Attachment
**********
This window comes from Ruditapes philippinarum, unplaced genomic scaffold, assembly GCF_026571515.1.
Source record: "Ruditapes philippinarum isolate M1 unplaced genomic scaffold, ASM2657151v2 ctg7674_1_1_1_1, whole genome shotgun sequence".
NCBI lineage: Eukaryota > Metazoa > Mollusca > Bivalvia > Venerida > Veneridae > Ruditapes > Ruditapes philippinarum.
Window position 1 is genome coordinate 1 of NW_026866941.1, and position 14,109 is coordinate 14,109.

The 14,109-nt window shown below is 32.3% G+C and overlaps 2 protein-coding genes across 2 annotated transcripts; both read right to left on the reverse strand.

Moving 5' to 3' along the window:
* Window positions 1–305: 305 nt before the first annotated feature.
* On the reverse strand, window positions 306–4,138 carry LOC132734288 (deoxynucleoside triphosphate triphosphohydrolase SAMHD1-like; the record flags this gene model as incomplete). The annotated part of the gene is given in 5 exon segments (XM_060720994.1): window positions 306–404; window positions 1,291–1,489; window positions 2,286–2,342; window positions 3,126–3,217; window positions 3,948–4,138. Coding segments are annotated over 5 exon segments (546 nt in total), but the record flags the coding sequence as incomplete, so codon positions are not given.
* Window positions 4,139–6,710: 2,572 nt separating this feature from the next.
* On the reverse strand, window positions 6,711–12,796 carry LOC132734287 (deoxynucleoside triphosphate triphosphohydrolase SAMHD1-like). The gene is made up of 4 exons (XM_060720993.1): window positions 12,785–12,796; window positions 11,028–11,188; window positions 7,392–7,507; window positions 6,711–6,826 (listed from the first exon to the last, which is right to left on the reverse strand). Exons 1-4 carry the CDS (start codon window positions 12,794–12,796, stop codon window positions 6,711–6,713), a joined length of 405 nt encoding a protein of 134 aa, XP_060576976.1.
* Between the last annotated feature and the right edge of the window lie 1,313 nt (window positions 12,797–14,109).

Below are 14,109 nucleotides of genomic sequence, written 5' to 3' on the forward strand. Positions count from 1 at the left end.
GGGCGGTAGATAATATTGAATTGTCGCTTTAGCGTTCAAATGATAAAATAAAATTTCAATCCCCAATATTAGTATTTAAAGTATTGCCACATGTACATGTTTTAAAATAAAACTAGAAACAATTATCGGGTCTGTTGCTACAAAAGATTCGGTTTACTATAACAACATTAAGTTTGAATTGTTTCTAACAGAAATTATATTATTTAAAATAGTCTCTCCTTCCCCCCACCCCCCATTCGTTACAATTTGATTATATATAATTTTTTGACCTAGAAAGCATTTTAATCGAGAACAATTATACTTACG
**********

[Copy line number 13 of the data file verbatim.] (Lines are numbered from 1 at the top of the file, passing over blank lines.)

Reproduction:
GGGCGGTAGATAATATTGAATTGTCGCTTTAGCGTTCAAATGATAAAATAAAATTTCAATCCCCAATATTAGTATTTAAAGTATTGCCACATGTACATGTTTTAAAATAAAACTAGAAACAATTATCGGGTCTGTTGCTACAAAAGATTCGGTTTACTATAACAACATTAAGTTTGAATTGTTTCTAACAGAAATTATATTATTTAAAATAGTCTCTCCTTCCCCCCACCCCCCATTCGTTACAATTTGATTATATATAATTTTTTGACCTAGAAAGCATTTTAATCGAGAACAATTATACTTACG